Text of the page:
The second factor is the fall in global oil prices which has also reduced the amount of petro-dollars for oil producing countries like Nigeria, Saudi Arabia and Brazil. With less dollars now coming into these economies and corporations and multinationals moving money back to re-invest into the US due to increase in interest rates, most economies that depend on the petro-dollars as their main source of foreign exchange will face serious challenges in 2016.
The Signs are here!……….
Saudi Arabia……..Saudi Arabia hikes petrol prices by 40% at the pump
With a fall of more than 60% in global oil prices since mid-2014 to below USD$40 a barrel, Saudi Arabia is facing its biggest budget deficit in history of USD$90 billion, the government of Saudi Arabia has had to increase petrol pump prices by 40%. Public revenues are the lowest since 2009 when oil prices dived as a result of the global financial crisis. Saudi income for 2015 was 15 percent lower than projections and 42 percent less than in 2014. (Aljazeera, 2015)
Brazil……Brazil’s Fall: Disaster looms for Latin America’s biggest economy
Brazil, South America’s biggest economy is scheduled to host the Olympic Games in August of 2016, but there is serious doubt if the country can meet up as the country faces political and economic disaster. Fitch became the second of the three big credit-ratings agencies to downgrade Brazil’s debt to junk status on December 16th, 2015. Brazil’s economy is projected to shrink by 2.5% to 3% in 2016 not so different from 2015. Brazil’s problems is even made worse as its political differences has made it almost impossible to tighten up its expenditures which has been riddles with massive corruption in the petroleum sector over the years. (The Economist, 2015). The currency, the Brazilian Real, has dropped to its all-time low since its introduction two decades ago, as at September 23rd, 2015 the currency had lost 35% of its value against the dollar with CNBC describing it as “This Currency’s Collapse is astounding”. (Yang, 2015).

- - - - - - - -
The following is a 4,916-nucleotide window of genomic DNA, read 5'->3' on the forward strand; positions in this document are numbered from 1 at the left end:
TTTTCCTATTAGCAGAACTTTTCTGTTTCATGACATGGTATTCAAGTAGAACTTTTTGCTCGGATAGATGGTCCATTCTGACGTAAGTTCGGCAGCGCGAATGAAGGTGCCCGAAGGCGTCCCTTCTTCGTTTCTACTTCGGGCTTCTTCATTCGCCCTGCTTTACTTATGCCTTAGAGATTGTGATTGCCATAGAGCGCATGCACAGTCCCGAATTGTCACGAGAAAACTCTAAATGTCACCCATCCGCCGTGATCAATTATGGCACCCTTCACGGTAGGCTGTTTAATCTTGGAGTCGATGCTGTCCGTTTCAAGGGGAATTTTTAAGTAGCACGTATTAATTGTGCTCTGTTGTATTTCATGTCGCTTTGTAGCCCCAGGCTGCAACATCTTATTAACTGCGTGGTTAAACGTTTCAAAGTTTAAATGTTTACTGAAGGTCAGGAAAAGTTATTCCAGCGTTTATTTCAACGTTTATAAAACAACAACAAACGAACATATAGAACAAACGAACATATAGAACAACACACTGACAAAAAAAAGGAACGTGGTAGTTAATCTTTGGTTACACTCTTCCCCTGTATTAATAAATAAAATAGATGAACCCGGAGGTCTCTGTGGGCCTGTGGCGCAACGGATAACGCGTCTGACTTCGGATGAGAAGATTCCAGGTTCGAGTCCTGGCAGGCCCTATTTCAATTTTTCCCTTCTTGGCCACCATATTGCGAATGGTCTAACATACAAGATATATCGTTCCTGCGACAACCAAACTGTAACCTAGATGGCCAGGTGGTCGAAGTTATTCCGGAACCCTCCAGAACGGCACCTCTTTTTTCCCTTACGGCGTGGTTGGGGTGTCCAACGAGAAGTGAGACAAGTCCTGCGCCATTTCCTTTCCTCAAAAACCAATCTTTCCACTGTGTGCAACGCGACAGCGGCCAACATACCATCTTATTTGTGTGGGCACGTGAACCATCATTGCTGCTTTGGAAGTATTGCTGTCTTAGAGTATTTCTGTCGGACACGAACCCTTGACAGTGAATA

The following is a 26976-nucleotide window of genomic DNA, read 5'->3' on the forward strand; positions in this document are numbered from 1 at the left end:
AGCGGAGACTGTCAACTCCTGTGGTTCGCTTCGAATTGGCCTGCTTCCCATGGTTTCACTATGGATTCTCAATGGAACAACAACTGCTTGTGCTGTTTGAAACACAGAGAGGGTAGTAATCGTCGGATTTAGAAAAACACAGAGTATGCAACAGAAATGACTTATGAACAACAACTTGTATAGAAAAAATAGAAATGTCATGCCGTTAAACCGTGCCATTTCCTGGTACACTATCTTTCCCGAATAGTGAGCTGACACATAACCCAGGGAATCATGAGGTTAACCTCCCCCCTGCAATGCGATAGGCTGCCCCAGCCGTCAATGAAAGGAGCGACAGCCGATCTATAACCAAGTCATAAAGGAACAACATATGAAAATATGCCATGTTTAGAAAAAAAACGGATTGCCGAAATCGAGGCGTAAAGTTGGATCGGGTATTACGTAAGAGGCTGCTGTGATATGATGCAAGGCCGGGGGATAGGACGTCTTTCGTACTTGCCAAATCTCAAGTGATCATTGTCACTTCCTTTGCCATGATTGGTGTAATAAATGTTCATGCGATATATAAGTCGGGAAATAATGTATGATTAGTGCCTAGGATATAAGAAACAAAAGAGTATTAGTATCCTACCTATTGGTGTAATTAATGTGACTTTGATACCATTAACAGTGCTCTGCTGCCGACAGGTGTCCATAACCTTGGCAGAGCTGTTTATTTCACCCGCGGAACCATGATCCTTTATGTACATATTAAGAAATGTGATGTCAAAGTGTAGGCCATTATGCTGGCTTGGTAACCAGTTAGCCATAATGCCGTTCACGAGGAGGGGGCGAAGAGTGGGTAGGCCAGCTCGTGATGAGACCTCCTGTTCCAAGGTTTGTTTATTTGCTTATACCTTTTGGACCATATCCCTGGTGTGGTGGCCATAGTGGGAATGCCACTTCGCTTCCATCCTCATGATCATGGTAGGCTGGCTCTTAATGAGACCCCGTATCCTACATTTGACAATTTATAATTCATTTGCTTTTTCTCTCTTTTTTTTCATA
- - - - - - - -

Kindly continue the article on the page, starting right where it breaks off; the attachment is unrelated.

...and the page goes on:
South Africa……South African Rand: 2016 Will be Tough, 3 finance ministers in one week
Barclay’s 2016 forecasts confirms the South African rand is predicted to struggle in 2016, the country has had to replace three finance ministers in one week to find a way to stabilize the economy from its current free fall by restoring confidence to the market, but the move seem not to be working as planned. The currency is struggling in the current global financial market which is characterised by losses in the commodity market. The Rand fell to its all-time low losing over 35% of its value to the US dollars since January with investors withdrawing from the SA economy. (The Economist, 2015).